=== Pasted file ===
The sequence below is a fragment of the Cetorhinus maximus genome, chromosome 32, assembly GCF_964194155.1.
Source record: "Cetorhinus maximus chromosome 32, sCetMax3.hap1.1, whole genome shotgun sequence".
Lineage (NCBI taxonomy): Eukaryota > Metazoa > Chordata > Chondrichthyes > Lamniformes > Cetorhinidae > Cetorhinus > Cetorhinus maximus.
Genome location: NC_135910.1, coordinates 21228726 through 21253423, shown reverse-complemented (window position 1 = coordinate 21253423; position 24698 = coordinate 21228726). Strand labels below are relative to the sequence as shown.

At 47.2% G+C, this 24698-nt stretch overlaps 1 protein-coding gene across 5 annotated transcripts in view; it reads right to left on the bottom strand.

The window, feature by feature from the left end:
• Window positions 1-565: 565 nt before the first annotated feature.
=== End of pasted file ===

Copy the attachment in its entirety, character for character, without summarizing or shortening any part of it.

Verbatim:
The sequence below is a fragment of the Cetorhinus maximus genome, chromosome 32, assembly GCF_964194155.1.
Source record: "Cetorhinus maximus chromosome 32, sCetMax3.hap1.1, whole genome shotgun sequence".
Lineage (NCBI taxonomy): Eukaryota > Metazoa > Chordata > Chondrichthyes > Lamniformes > Cetorhinidae > Cetorhinus > Cetorhinus maximus.
Genome location: NC_135910.1, coordinates 21228726 through 21253423, shown reverse-complemented (window position 1 = coordinate 21253423; position 24698 = coordinate 21228726). Strand labels below are relative to the sequence as shown.

At 47.2% G+C, this 24698-nt stretch overlaps 1 protein-coding gene across 5 annotated transcripts in view; it reads right to left on the bottom strand.

The window, feature by feature from the left end:
• Window positions 1-565: 565 nt before the first annotated feature.